Background and purpose: Ischemic stroke (IS) and hemorrhagic stroke (HemS) typically lead to a breakdown of the blood-brain barrier with neural antigen presentation. This presentation could potentially generate destructive auto-immune responses. Pre-existing antineuronal and antiglial antibodies (AA), predominantly NMDA receptor antibodies, have been reported in patients with stroke. This article summarizes three independent prospective studies, the Lübeck cohort (LC), Barcelona cohort (BC), and Heidelberg cohort (HC), exploring the frequency and clinical relevance of AA in patients with acute stroke (AS).
Methods: In all cohorts together, 344 consecutive patients admitted with AS (322 × IS, 22 × HemS) were screened for AA in serum at admission. Clinical outcome parameters as well as a second AA screening were available at 30 days in the LC or at 90 days in the BC. A control group was included in the BC (20 subjects free from neurological disease) and the HC (78 neurological and ophthalmological patients without evidence for stroke).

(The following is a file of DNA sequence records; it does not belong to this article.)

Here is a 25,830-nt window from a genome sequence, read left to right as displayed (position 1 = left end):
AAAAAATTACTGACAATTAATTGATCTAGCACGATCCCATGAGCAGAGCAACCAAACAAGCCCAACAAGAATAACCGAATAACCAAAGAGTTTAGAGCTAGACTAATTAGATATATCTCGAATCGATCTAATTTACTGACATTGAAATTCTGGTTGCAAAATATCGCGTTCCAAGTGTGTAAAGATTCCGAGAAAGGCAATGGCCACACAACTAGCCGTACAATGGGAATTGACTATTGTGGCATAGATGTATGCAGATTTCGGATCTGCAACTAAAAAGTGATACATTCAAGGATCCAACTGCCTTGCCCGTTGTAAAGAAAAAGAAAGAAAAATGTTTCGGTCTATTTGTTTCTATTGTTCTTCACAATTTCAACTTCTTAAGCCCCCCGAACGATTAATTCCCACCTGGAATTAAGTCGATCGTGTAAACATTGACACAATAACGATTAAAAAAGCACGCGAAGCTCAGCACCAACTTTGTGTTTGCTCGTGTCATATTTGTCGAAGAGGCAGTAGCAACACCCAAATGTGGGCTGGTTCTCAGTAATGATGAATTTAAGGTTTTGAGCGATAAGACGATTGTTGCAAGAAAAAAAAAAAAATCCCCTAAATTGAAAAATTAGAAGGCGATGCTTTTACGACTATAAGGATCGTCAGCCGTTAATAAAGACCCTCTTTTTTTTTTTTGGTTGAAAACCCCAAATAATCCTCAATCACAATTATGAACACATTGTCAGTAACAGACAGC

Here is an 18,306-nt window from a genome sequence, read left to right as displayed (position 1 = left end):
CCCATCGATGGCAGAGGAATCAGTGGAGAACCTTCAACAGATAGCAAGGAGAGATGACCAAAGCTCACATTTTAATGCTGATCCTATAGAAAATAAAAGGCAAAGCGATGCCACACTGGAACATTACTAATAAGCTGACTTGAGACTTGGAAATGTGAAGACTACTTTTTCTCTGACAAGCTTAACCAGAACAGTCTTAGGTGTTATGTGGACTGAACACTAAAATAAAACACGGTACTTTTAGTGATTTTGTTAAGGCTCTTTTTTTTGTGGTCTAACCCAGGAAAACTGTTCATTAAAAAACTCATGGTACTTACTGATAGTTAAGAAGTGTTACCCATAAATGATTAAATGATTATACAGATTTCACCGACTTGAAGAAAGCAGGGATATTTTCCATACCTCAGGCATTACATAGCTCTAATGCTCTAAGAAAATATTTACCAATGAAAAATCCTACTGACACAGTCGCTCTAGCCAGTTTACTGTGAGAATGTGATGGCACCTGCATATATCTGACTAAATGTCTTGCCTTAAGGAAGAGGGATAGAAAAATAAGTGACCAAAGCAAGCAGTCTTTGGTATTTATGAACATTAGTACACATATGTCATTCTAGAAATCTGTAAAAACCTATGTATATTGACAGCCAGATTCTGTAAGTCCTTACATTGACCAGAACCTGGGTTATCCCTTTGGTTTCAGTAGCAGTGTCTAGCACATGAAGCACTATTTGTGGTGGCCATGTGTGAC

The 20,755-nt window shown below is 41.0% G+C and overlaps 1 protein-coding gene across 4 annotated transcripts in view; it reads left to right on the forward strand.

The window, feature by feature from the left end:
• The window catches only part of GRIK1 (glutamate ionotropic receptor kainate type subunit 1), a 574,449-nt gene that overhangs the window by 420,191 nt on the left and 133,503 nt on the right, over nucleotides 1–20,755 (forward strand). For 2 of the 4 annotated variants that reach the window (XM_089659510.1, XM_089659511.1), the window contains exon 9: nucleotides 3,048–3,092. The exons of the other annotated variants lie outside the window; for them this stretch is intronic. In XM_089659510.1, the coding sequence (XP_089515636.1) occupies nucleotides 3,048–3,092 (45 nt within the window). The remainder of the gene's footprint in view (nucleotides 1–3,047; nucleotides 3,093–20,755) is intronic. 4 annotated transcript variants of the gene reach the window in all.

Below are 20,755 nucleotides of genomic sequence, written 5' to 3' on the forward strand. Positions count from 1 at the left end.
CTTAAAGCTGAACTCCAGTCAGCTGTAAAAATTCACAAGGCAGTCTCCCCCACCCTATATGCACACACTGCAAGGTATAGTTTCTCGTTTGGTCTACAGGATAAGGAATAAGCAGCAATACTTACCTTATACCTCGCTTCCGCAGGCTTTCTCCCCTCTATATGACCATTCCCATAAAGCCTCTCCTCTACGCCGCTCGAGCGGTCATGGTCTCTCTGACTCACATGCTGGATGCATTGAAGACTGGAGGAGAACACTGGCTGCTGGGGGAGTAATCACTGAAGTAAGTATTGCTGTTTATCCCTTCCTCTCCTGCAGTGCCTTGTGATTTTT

Results: The rate of positivity for AA was similar in control subjects and AS patients (13%, 95% CI [7%, 22%] vs. 13%, 95% CI [10%, 17%]; p = 0.46) with no significant difference between cohorts (LC 25/171, BC 12/75, HC 9/98). No patient had developed new AA after 30 days, whereas 2 out of 60 patients had developed new AA after 90 days. AA positive patients did not exhibit significant differences to AA negative patients in stroke subtype (LC, BC), initial stroke severity (BC, LC, HC), infarct volume (BC), and functional status at admission (BC, LC, HC) and follow-up (BC, LC).
Conclusions: AS does not induce AA to a relevant degree. Pre-existing AA can be found in the serum of stroke patients, but they do not have a significant association with clinical features and outcomes.
Keywords: Anti-CASPR2 antibodies; Anti-GAD65 antibodies; Anti-NMDAR antibodies; Anti-aquaporin antibodies; Antineural antibodies; Stroke.